Discussion in 'General Discussion' started by 233, Feb 11, 2020.
I certainly think a Channel tunnel style solution could be implemented. Not across explosives though
do they have similar weather and sea conditions?
Scotland wouldn't be to happy I would imagine as they would have to pay for it in the case of Scotland splitting from the rest of the UK.
Don't know but Japan has tsunamis and earthquakes so I'm sure we can manage if we put our minds to it.
Hell, collectively we here on OCUK could design it no probs. A little background knowledge and internet derived opinion is all that is needed on any topic.
To be fair it has some pretty sweet features, it was just uneconomical and ugly.
Anyone know why the munitions were dumped in this area and not somewhere completely out the way? I wouldn’t fancy one washing into the base of the bridge, that’s without the construction challenge.
IMO these dumped munitions would have long since half rotted away to now be non-functional.
Lets just get the bridge done. Build it with some redundant structure so if a torpedo does go off it won't collapse. Jobs a good un.
If they've got a suitable solution to the problem of Beaufort's Dyke, I don't think it's a terrible idea. We haven't got the money for it but it feels like the days of needing to be able to afford stuff are behind us - we're so far in debt now that we might as well just carry on borrowing until it collapses one day.
Irish sea is quite deep and not known for it's good weather or calm conditions, so good luck with that one!
Aren't tunnels way cheaper these days as well? Going by the hs2 thread.
What, Fèanaoghàruiragh, or the bridge checkpoint?
Potential, yes, but that's why you have a bunch of Paras walking around...
Would be something like the long, elevated road along the Florida Keys, perhaps... albeit one built by the lowest bidder, coz this is still Britain!
LMAO DEAD!!! Everyone has 15 PHD's online and enough knowledge to make David attorbourgh seem like a newborn...
Having experienced a few rough crossings it’ll need to be one hell of a structural achievement!
"All we need is a little optimism and faith in this great country. Let's bring this country together and Get The Bridge Done."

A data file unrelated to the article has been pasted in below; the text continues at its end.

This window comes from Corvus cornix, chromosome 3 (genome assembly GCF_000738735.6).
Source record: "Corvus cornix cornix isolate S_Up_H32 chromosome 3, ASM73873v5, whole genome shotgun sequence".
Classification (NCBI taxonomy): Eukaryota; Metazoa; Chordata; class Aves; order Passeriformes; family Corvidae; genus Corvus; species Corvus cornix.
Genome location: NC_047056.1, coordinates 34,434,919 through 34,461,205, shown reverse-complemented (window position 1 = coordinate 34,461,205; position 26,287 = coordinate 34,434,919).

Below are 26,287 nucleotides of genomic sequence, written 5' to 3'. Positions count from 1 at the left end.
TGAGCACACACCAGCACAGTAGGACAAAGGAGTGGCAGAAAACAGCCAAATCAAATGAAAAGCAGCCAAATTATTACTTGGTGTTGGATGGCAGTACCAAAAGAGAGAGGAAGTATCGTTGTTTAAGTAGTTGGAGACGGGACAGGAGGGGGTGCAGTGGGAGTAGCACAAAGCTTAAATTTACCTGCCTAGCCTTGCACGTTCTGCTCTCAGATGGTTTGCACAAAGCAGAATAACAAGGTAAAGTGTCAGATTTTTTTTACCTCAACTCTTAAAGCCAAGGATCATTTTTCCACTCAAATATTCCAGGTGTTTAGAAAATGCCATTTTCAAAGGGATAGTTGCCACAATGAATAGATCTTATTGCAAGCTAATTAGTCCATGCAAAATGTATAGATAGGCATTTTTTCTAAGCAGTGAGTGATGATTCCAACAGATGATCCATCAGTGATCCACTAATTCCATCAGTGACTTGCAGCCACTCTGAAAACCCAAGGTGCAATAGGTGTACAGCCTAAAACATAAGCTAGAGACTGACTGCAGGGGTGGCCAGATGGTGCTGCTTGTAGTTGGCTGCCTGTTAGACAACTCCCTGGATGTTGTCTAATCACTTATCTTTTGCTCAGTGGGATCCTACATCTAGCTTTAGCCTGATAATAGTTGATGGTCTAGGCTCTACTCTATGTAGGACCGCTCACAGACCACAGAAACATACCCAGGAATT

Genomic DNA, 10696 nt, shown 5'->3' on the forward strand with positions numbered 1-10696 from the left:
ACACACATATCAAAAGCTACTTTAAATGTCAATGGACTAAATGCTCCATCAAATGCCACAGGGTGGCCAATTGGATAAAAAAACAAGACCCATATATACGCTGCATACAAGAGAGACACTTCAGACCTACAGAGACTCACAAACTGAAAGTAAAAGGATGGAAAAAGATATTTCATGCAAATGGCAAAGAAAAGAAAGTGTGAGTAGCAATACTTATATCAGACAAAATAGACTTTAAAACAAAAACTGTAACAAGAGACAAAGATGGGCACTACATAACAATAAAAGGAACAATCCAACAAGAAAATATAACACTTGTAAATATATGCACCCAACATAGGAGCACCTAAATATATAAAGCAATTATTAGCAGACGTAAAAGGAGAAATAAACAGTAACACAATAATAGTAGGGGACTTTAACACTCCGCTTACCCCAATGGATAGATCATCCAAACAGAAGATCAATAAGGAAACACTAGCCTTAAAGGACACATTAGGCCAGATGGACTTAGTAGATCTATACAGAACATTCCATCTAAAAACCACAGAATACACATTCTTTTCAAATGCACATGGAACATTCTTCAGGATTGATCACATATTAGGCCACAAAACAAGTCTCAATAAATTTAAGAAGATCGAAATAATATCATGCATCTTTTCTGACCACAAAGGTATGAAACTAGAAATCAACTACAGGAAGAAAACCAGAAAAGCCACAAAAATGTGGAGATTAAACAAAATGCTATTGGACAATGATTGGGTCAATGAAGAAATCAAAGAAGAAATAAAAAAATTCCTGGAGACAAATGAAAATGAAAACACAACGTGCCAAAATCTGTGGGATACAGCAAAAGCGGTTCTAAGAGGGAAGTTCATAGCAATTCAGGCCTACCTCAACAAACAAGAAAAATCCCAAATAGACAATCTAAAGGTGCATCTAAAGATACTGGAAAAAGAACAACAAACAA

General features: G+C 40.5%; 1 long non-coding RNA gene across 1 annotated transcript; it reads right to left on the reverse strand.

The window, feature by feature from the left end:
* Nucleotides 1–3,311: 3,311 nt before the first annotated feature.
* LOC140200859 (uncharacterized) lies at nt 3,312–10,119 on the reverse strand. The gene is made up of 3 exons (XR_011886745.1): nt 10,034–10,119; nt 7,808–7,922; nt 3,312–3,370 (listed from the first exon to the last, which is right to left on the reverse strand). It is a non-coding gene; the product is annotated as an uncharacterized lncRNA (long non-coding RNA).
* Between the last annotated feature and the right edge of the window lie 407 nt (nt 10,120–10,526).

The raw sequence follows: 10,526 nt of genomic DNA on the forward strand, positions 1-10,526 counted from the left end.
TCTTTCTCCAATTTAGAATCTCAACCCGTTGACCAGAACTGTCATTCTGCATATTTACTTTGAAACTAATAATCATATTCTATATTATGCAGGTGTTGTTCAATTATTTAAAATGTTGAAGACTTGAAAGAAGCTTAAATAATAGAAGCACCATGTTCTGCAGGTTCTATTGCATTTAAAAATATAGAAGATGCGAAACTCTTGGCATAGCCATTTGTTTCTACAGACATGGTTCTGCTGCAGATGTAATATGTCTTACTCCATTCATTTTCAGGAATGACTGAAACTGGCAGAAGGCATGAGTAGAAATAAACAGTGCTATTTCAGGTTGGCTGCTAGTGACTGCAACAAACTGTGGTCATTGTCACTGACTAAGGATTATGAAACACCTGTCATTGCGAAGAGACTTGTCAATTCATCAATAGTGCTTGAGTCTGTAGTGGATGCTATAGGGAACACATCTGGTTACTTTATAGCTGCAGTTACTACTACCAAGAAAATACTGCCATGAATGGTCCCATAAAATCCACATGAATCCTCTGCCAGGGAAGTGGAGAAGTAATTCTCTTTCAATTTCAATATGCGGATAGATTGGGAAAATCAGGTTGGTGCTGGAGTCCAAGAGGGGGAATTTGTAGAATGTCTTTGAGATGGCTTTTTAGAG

"We'll huff and we'll puff and we'll Get the Bridge Done."
"I don't know about you but I'm fed up with all this pessimism."
"By having managed the economy really well so we're able to invest in our infrastructure."
This will never see the light of day. Much like fibre to the premises for the whole country within five years time.
Not all sea bridges are the same...
for example the depth makes a difference, as do things like the composition of the sea floor, how many (if any) small islands you can use for part of the support, and how likely you are to disturb enough explosives to create quite a large tsunami.
You're aware that we still get munitions turn up in the likes of the Thames which are a threat, and they're more likely to have "rotted away" at depths of a few tens of meters than hundreds of meters?
Also not all munitions "rot away" but a lot actually become more dangerous as they degrade due to things like stabilising agents going first, the armed forces aren't too worried about the odd bomb not going off, but they do get very worried about the idea of one going off when it shouldn't because it's no longer stable, and if one goes off it's extremely likely to set off a lot more as they didn't just dump them one or two at a time, they dumped them by the ship load.
I agree with the munitions side of things. People talk about the SS Montgomery being an issue with a mere 1400 tonnes of munitions left on it. (For possible bridges/tunnels/airports being built nearby) Maths has never been my strong point but if there is a collection of a million and a half tonnes of munitions in the vicinity of this link it doesn’t sound like a great idea...
Sounds stupid but then the bridge between Denmark and Sweden works pretty well. What's the difference in distance between them?
Apart from the Beaufort's Dyke issue, this is the main reason the bridge won't happen. The roads from Stranraer to Ayr, and east to Dumfries are nothing short of atrocious. They will have to be replaced or upgraded by a significant margin. The A77 from Stranraer to Portpatrick is a windy road barely worth the A designation. The bridge will be easy. Constructing the new roads in the face of SNP opposition (who have refused to do anything about the roads for the past ten years) are the real nightmare.
45km between Larne and Portpatrick. The Oresund Bridge is less than 8km.
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